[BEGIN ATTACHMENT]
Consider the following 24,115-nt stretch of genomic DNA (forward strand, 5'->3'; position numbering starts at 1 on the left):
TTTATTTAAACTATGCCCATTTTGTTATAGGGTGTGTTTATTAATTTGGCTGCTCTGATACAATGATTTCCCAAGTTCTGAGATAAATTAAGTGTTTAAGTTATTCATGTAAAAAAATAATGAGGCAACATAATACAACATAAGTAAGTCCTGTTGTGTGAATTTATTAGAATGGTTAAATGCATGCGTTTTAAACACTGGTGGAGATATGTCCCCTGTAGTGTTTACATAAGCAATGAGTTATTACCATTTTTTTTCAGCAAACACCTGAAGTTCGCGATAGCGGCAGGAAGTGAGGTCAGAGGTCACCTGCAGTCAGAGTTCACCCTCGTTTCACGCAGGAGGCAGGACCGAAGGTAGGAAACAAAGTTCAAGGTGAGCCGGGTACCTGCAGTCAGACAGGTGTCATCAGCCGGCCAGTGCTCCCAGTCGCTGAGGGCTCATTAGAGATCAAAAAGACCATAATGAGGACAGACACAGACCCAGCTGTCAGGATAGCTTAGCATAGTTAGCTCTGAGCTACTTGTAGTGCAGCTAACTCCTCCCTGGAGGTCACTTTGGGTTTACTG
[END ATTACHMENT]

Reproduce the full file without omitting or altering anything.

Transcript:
Consider the following 24,115-nt stretch of genomic DNA (forward strand, 5'->3'; position numbering starts at 1 on the left):
TTTATTTAAACTATGCCCATTTTGTTATAGGGTGTGTTTATTAATTTGGCTGCTCTGATACAATGATTTCCCAAGTTCTGAGATAAATTAAGTGTTTAAGTTATTCATGTAAAAAAATAATGAGGCAACATAATACAACATAAGTAAGTCCTGTTGTGTGAATTTATTAGAATGGTTAAATGCATGCGTTTTAAACACTGGTGGAGATATGTCCCCTGTAGTGTTTACATAAGCAATGAGTTATTACCATTTTTTTTCAGCAAACACCTGAAGTTCGCGATAGCGGCAGGAAGTGAGGTCAGAGGTCACCTGCAGTCAGAGTTCACCCTCGTTTCACGCAGGAGGCAGGACCGAAGGTAGGAAACAAAGTTCAAGGTGAGCCGGGTACCTGCAGTCAGACAGGTGTCATCAGCCGGCCAGTGCTCCCAGTCGCTGAGGGCTCATTAGAGATCAAAAAGACCATAATGAGGACAGACACAGACCCAGCTGTCAGGATAGCTTAGCATAGTTAGCTCTGAGCTACTTGTAGTGCAGCTAACTCCTCCCTGGAGGTCACTTTGGGTTTACTG